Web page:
It’s not easy in the case of a Jaguar E-Type coupe, even if you are as brilliant as Raymond Loewy.
As we mark the 60th Anniversary of Jaguar’s seminal E-Type, it’s interesting to recall the story of one particular 1966 4.2-liter E-Type coupe, one of two Jaguars restyled and customized by world-renowned industrial and automotive designer Raymond Loewy (the E-Type is the only one remaining; the other was created from a 1955 XK140, which was demolished in a fire in 1957).
Pichon-Parat of Sens, France, accomplished the substantial coachwork redesign on Raymond Loewy’s E-Type Jaguar. The car was owned and driven by Loewy while he lived in France and Monaco.
Loewy’s accomplishments are many and varied; His industrial and graphic design portfolio includes the uniquely tapered Coke bottle, and among his well-known current and past logo designs are those of British Petroleum (BP), the Shell Oil Company, and the United States Postal Service.
He designed everything from office equipment to locomotives and the exterior colors and graphics on Air Force One, the President of the United States’ official aircraft.
His best-known automotive design work was for Studebaker, including his assembly and spearheading of the team that designed the Studebaker Avanti of the early 1960s.
The E-Type that Loewy purchased and chose to redesign is a “second generation” 1966 Series I coupe with the 4.2-liter engine and 4-speed manual transmission.
The production E-Type was styled by Jaguar owner and patron Sir William Lyons and aerodynamicist/designer Malcolm Sayer (although Sayer always insisted his cars were designed by the wind, not really by his hand or idea).
Of course, the car has long been considered a design icon, with examples on display in countless museums and collections worldwide; many consider it to be among the most beautiful sports car designs ever; reputedly including a gent named Enzo Ferrari, who is quoted as saying such.
Loewy’s E-Type was left mechanically stock; in the process, the car was shortened fore (25 cm) and aft (12 cm) in terms of overall length, and a new nose encompassed a dual headlight treatment; the quad lights were mounted behind clear plastic covers.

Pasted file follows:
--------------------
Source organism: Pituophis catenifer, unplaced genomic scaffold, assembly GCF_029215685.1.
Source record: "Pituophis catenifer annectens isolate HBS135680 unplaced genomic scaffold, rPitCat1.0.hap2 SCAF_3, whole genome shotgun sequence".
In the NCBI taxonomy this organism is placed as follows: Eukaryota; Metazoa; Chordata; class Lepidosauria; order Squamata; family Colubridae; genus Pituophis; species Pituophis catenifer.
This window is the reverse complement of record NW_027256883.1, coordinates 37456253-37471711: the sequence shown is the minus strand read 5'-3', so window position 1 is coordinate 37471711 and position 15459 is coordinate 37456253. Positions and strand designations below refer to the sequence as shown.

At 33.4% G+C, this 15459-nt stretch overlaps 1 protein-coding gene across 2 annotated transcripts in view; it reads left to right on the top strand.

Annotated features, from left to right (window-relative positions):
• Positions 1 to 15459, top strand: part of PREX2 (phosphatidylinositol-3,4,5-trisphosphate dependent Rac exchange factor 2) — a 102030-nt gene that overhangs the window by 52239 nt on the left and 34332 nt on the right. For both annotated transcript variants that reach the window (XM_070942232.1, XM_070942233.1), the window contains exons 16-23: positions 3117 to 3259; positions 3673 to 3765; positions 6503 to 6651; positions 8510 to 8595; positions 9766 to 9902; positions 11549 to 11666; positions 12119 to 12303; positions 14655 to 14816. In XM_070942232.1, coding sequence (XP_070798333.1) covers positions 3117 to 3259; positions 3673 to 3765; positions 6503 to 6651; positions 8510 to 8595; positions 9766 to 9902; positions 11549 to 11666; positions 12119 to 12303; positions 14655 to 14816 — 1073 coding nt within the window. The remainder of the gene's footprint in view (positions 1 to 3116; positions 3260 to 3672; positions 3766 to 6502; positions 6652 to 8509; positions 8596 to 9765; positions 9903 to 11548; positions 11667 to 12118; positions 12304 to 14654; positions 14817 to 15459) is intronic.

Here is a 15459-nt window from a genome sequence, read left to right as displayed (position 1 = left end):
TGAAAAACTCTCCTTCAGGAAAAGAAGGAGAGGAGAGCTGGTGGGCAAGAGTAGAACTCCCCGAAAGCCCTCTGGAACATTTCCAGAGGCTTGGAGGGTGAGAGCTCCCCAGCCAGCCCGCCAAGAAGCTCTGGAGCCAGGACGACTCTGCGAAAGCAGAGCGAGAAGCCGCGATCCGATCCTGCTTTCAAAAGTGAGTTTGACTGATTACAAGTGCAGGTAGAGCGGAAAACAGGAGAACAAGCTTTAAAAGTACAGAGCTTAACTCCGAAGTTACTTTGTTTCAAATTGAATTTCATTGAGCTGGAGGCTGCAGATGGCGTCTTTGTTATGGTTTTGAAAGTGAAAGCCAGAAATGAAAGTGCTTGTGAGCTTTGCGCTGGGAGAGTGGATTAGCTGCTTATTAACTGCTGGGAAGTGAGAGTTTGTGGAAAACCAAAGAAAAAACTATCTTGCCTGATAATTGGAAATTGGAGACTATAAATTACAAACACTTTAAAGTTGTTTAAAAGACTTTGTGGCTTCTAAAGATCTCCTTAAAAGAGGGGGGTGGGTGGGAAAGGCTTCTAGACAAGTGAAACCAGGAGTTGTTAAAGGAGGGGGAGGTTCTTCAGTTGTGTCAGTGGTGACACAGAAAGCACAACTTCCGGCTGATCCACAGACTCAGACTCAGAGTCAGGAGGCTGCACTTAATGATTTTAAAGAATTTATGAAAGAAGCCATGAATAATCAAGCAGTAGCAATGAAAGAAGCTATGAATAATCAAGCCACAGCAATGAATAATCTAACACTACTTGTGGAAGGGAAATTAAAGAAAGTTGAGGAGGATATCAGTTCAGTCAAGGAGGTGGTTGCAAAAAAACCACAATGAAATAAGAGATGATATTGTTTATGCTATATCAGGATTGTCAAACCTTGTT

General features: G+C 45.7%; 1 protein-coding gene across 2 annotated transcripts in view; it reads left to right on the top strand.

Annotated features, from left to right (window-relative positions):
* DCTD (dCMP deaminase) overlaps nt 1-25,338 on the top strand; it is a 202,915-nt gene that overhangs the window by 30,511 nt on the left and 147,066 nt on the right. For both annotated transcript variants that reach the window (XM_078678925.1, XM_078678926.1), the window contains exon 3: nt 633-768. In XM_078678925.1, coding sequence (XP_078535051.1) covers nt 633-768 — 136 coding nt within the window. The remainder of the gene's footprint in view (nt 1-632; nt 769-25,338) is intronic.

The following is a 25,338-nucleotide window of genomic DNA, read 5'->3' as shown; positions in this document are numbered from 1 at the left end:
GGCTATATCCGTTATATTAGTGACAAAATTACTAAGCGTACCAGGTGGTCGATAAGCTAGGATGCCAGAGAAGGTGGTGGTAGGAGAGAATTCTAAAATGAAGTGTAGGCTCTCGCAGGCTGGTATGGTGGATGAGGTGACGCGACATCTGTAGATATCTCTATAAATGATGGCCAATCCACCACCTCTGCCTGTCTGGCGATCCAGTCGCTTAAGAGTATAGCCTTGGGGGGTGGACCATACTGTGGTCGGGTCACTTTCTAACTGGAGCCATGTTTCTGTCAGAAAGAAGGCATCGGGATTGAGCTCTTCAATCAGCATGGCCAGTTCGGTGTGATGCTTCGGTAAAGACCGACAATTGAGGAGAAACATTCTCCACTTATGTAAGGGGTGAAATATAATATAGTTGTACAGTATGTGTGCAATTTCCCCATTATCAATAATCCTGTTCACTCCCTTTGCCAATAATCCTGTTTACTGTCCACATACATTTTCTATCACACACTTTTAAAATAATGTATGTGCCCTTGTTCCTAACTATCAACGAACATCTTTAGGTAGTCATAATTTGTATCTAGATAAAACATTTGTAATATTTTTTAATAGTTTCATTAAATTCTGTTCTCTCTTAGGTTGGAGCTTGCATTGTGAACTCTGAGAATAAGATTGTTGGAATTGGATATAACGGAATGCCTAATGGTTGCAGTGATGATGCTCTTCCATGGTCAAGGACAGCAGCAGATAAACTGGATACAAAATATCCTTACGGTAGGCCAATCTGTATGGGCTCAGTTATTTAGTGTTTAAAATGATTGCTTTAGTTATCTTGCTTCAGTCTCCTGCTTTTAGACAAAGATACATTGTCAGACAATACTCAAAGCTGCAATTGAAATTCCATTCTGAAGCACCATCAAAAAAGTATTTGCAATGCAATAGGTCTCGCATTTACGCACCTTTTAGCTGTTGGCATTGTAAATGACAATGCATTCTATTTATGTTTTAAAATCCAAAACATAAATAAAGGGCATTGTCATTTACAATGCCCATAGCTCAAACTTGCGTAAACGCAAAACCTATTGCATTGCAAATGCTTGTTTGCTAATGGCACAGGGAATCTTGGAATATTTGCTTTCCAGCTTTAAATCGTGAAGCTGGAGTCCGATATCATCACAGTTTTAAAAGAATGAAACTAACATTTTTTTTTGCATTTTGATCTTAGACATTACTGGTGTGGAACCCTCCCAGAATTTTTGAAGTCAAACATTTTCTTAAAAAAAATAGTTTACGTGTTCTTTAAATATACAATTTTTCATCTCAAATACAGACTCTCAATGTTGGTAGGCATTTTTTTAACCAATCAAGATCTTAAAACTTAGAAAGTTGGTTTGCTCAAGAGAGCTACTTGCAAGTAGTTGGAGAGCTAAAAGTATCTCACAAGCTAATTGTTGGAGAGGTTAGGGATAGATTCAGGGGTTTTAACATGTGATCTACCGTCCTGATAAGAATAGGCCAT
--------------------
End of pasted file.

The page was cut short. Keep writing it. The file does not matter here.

Successful or otherwise you must admire him for having the guts and gumption to attempt to improve upon the timeless E-Type’s sinuous, feline shape and detailing.
This Jaguar embodies many interesting details, and Loewy’s concept certainly changes the looks of the car, even though you’d never mistake it for something other than an E-Type.
Did he improve it or not? It’s a matter of personal taste; we suspect most would say not. His redesign and the look are very mid-60s.
Raymond Loewy’s E-Type Jaguar saw the original radiator opening dispensed in favor of a large ovoid-shaped metal grille, which likely improved the E-Type’s marginal cooling capacity.
The factory taillights were replaced with Chevrolet Corvair units frenched into the quarter panels, and the dual exhaust pipes that normally exit just below the rear license plate splay outward exiting the tail of the car at approximately 45 degrees angles.
A unique Perspex “spoiler” was mounted at the trailing edge of the roof.
Loewy placed a large, red foglight in the aft cabin aimed out the rear window; rear-facing single brighter-than-a-taillight foglights are common in Europe.
The interior remains otherwise stock, save the mounting of a large, chrome flashlight on the center front console.
When offered at auction sale in 2010, the car was original, somewhat patinated, yet in far better nick than the average barnfind, and exactly as designed by Loewy and constructed by Pichon-Parat.
I drove it briefly, and it felt in generally solid mechanical condition, although it needed servicing and brake system refurbishment.
The car was consigned for auction sale by the family of the third owner, the late architect and automotive designer James Murray Hunt, who studied under Loewy early in his career.
At some point, Loewy sold the car to another individual in France, who owned it for some time, before advertising it in The New York Times (or The Wall Street Journal).
Hunt spotted the advertisement in 1970, purchased the car sight unseen, and imported it to San Diego, California, where he owned it for the rest of his life. It spent 40 years hidden away in Hunt’s garage and was considered lost by much of the motoring and automotive design communities.
The custom one-off, designed by Raymond Loewy, was offered publicly for sale for the first time since 1970, at a Bonhams auction in mid-2011. It sold for $128,000 including buyer’s premiums and commissions.
I’ve learned that the anonymous new owner did not enjoy the car’s patina and originality and has since given it new paint and a full cosmetic restoration, making me think that Loewy would either be proud or disappointed that the original handiwork has been freshened up.
Photos of Raymond Loewy’s E-Type Jaguar Courtesy of Bonhams